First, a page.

Inappropriately applied laboratorybased tests

There are laboratory-based tests, some in common usage, which have not been shown to identify food allergies or intolerances with any accuracy. Lymphocyte subset counts and lymphocyte function assays are useful for diagnosing congenital or acquired lymphocyte cellular immunodeficiency states, but not allergic disease. Cytokines and their receptors are involved at many levels of the immune response. The correlation of assays with disease, and in particular their diagnostic value, is yet to be established.

It has been suggested that food immune complexes may play a role in those who claim a delayed (>2 hours) adverse response to foods. These are able to be detected using solid phase radioimmunoassay. Even within autoimmune diseases that rely on their presence as diagnostic, their role is unclear. Their clinical relevance is doubtful for two further reasons. They have not been subjected to comparison with DBPCFC, enabling the calculation of sensitivities and specificities. It is also thought that they are probably a normal phenomenon.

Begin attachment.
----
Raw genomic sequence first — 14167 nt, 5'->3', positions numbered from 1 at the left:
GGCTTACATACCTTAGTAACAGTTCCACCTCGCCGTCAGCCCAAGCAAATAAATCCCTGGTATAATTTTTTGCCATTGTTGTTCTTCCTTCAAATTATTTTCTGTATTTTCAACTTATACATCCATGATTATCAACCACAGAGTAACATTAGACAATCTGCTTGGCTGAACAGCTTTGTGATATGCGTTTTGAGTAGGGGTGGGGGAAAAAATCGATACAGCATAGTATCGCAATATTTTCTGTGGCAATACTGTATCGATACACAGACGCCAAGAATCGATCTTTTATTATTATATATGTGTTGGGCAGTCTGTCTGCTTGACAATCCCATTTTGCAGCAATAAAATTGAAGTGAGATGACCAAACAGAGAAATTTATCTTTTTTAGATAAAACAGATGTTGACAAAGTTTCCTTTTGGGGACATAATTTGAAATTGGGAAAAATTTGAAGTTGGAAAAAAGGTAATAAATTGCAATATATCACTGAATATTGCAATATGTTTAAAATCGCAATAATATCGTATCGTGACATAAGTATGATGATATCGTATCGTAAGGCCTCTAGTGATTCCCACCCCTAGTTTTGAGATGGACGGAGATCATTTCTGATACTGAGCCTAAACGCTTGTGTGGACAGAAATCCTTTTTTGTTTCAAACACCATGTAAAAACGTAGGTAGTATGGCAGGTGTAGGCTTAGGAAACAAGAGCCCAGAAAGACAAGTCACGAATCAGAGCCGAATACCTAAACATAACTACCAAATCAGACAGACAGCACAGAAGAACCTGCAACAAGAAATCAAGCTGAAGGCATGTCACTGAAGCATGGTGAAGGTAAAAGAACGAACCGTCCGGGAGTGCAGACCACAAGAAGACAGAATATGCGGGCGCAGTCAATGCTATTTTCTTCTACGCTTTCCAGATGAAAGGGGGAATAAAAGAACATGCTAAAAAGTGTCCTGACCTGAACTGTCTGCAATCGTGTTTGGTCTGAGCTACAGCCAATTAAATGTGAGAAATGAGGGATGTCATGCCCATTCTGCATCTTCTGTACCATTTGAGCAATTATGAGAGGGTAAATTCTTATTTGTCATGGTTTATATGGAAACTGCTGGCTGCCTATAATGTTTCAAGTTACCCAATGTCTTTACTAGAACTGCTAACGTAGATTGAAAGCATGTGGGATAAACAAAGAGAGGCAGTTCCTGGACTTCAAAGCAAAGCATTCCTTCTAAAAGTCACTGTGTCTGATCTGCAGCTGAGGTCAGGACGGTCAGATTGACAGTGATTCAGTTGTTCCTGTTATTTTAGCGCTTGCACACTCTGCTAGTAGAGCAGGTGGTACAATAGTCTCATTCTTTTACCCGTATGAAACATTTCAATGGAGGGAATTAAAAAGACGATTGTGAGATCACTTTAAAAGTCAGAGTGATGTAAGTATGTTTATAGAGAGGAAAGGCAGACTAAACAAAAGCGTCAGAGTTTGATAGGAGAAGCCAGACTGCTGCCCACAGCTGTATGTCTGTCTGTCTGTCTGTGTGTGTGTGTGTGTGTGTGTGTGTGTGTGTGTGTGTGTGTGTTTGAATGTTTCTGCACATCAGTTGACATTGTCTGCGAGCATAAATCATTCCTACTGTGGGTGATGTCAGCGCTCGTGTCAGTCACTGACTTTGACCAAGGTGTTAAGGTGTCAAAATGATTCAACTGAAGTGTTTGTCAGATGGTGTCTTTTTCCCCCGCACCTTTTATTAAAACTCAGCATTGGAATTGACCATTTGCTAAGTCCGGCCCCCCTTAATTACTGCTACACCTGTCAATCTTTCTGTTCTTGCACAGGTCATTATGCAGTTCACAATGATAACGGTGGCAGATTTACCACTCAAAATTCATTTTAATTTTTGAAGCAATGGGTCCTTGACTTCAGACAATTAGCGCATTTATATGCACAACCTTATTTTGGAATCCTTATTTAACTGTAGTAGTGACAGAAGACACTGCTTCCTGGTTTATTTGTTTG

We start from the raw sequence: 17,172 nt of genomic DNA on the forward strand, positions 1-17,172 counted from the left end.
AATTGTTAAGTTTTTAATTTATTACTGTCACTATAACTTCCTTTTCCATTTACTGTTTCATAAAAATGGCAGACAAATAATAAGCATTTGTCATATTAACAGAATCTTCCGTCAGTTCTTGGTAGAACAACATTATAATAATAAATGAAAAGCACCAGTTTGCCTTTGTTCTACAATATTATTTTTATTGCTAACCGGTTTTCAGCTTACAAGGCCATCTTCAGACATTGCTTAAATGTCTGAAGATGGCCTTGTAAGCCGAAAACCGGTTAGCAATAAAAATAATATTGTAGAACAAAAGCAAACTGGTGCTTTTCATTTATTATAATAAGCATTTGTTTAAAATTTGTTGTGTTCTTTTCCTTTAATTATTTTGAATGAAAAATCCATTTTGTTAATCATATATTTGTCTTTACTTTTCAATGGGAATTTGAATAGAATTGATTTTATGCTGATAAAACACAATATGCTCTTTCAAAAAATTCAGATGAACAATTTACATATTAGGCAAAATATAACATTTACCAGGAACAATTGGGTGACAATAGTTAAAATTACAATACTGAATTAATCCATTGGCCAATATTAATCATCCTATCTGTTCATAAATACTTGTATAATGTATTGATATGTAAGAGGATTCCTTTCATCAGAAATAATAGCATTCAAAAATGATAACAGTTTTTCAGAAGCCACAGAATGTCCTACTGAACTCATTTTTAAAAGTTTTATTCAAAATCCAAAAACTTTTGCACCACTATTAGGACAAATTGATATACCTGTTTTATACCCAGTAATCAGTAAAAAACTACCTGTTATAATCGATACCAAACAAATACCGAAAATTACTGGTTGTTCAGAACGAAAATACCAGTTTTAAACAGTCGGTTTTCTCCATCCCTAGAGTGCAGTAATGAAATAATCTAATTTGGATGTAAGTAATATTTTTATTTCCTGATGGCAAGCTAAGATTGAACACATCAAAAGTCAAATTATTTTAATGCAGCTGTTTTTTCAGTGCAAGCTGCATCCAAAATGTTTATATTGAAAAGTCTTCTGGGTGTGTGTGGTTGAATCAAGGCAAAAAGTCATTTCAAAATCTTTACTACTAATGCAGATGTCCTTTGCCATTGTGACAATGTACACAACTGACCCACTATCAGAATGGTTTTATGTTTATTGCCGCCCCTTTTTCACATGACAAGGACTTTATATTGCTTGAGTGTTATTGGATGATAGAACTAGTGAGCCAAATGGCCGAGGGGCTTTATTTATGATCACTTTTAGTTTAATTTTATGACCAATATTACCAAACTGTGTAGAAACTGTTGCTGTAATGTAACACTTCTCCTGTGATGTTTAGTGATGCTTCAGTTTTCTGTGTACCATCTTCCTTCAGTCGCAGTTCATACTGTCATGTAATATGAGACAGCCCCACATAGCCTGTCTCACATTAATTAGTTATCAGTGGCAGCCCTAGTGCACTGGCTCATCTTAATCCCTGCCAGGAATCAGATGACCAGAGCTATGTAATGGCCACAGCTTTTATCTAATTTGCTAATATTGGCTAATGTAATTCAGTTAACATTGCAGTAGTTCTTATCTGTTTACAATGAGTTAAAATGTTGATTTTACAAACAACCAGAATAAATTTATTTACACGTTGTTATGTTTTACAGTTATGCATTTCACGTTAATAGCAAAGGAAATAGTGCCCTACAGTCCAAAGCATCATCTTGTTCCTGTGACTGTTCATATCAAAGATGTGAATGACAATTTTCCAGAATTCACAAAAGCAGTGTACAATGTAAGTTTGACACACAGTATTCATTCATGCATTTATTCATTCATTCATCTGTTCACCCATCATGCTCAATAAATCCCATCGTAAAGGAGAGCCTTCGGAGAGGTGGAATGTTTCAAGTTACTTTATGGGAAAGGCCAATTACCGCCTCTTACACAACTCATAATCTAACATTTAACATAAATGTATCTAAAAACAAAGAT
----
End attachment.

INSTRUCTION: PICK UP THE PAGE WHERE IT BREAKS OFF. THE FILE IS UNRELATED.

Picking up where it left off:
Laboratories are able to measure very small amounts of chemicals present in samples of biological material. These are certainly very important to measure where there is clinical concern over toxicity, as with serum levels of lead in cases of concern over lead poisoning, for example. There is no evidence that the chemicals implicated have any part to play in allergic disease. There is also no evidence that deficiencies in vitamins, minerals and amino acids play any part in the allergic response, and thus measuring them is unlikely to be of diagnostic help.

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